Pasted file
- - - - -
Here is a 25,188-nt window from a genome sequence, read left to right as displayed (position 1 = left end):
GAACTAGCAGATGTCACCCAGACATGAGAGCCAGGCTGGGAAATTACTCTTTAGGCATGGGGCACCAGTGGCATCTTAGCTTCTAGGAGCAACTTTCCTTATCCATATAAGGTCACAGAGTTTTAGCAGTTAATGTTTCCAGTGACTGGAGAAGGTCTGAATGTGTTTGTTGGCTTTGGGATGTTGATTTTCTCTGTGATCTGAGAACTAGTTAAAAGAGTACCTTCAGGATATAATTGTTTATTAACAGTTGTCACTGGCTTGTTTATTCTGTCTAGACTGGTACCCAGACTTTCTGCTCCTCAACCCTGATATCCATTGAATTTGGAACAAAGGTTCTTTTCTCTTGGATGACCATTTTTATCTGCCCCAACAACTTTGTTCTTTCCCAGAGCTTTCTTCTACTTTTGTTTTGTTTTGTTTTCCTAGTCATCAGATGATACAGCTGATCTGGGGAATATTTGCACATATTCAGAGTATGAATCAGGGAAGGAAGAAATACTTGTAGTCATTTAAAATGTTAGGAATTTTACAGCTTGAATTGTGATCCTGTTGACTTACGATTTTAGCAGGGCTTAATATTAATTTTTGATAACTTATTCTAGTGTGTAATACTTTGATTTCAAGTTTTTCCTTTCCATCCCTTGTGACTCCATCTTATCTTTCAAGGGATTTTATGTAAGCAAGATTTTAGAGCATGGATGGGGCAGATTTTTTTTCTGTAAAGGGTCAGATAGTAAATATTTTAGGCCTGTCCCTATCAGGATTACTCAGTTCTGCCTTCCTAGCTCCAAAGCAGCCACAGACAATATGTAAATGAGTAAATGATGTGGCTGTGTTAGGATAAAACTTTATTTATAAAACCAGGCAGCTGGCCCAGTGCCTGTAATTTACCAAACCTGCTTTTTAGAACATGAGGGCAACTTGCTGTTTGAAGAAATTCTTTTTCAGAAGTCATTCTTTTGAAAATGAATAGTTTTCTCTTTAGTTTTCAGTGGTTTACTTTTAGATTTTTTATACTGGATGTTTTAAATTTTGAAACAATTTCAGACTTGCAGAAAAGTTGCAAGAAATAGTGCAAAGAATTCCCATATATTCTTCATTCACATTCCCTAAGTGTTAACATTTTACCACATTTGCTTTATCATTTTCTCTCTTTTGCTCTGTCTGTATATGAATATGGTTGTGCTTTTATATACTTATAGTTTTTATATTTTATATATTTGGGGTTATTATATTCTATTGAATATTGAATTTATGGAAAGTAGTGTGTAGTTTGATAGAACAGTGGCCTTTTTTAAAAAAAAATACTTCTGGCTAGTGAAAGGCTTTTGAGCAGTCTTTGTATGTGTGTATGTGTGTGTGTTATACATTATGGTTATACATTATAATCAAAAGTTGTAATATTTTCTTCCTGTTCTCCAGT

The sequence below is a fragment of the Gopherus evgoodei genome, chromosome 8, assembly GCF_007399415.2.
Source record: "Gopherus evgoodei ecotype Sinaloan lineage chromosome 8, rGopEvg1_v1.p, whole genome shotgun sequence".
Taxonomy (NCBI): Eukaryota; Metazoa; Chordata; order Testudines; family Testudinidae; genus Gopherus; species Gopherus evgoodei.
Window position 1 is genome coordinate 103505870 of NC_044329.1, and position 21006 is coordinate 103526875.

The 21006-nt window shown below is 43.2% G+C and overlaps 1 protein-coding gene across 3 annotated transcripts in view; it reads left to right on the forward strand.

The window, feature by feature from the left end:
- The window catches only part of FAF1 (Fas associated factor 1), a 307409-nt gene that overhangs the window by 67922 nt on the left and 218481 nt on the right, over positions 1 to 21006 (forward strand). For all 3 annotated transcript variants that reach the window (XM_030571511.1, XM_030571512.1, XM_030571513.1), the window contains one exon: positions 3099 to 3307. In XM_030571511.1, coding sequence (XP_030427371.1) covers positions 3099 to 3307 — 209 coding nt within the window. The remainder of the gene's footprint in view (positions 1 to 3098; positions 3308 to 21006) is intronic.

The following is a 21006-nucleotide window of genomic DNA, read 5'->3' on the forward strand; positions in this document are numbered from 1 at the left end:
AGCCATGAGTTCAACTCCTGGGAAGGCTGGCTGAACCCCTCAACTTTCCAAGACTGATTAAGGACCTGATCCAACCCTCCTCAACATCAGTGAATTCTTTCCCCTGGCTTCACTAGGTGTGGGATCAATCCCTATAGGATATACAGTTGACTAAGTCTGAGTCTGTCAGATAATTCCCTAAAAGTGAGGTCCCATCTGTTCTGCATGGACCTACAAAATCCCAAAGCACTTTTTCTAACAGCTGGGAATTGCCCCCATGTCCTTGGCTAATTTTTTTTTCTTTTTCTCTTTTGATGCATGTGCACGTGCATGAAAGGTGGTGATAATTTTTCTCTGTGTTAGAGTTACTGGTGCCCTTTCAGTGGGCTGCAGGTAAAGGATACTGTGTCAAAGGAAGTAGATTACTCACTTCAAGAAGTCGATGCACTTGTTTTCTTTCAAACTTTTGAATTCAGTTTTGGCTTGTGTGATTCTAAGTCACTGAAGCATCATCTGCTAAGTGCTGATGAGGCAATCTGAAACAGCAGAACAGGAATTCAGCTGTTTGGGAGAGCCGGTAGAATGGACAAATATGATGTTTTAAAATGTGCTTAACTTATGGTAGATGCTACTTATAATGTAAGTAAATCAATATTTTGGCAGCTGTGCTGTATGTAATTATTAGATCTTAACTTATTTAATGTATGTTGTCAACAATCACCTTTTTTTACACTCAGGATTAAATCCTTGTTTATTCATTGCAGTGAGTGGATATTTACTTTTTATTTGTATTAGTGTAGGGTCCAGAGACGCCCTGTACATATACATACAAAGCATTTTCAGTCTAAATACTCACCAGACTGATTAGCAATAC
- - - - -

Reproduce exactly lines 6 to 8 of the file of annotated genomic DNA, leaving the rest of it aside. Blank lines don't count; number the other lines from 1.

Window position 1 is genome coordinate 103505870 of NC_044329.1, and position 21006 is coordinate 103526875.

The 21006-nt window shown below is 43.2% G+C and overlaps 1 protein-coding gene across 3 annotated transcripts in view; it reads left to right on the forward strand.

The window, feature by feature from the left end: